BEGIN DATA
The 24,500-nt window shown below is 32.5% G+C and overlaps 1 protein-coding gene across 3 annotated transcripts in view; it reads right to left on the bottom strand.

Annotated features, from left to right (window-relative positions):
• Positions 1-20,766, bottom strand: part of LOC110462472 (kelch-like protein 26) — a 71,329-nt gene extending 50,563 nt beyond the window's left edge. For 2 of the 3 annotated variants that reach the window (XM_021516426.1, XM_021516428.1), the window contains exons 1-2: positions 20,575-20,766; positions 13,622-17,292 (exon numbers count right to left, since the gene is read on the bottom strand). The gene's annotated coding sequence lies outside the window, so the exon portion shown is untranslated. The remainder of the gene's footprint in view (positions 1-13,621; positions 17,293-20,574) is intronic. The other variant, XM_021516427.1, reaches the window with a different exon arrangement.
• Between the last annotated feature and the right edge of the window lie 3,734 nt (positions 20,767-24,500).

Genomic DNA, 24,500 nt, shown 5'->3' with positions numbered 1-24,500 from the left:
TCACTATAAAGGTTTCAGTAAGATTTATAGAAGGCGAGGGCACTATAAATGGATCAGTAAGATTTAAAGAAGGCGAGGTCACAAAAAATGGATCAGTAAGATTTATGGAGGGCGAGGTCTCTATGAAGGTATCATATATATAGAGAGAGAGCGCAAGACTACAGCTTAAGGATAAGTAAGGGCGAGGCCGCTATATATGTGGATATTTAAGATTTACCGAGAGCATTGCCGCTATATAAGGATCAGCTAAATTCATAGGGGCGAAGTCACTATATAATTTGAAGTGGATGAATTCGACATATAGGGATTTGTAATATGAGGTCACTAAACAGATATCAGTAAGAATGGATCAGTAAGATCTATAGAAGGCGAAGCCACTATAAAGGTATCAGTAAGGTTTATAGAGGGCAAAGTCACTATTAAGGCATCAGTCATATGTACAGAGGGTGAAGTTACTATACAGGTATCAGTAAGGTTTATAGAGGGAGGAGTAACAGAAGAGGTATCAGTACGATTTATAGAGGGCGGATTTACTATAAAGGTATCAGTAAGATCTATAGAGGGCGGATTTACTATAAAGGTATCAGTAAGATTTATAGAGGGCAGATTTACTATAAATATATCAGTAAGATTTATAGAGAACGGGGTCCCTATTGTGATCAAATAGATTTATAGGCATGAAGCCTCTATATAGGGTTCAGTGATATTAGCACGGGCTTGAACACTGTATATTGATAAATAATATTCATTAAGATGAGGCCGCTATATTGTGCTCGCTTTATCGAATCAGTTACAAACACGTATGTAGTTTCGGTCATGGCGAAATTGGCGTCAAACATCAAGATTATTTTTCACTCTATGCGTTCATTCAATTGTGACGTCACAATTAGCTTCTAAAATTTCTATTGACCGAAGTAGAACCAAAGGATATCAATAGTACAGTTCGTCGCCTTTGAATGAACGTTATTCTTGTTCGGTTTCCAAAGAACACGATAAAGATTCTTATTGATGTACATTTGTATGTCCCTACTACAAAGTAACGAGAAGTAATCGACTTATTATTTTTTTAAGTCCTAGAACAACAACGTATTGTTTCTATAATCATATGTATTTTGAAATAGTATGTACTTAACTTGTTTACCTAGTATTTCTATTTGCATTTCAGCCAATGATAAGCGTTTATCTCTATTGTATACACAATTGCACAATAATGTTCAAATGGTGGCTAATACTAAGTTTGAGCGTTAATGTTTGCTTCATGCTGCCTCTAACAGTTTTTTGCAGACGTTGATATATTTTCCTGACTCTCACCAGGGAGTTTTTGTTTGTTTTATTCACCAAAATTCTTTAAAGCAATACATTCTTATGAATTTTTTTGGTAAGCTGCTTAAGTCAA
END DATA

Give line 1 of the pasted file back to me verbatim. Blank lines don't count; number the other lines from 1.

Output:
The 24,500-nt window shown below is 32.5% G+C and overlaps 1 protein-coding gene across 3 annotated transcripts in view; it reads right to left on the bottom strand.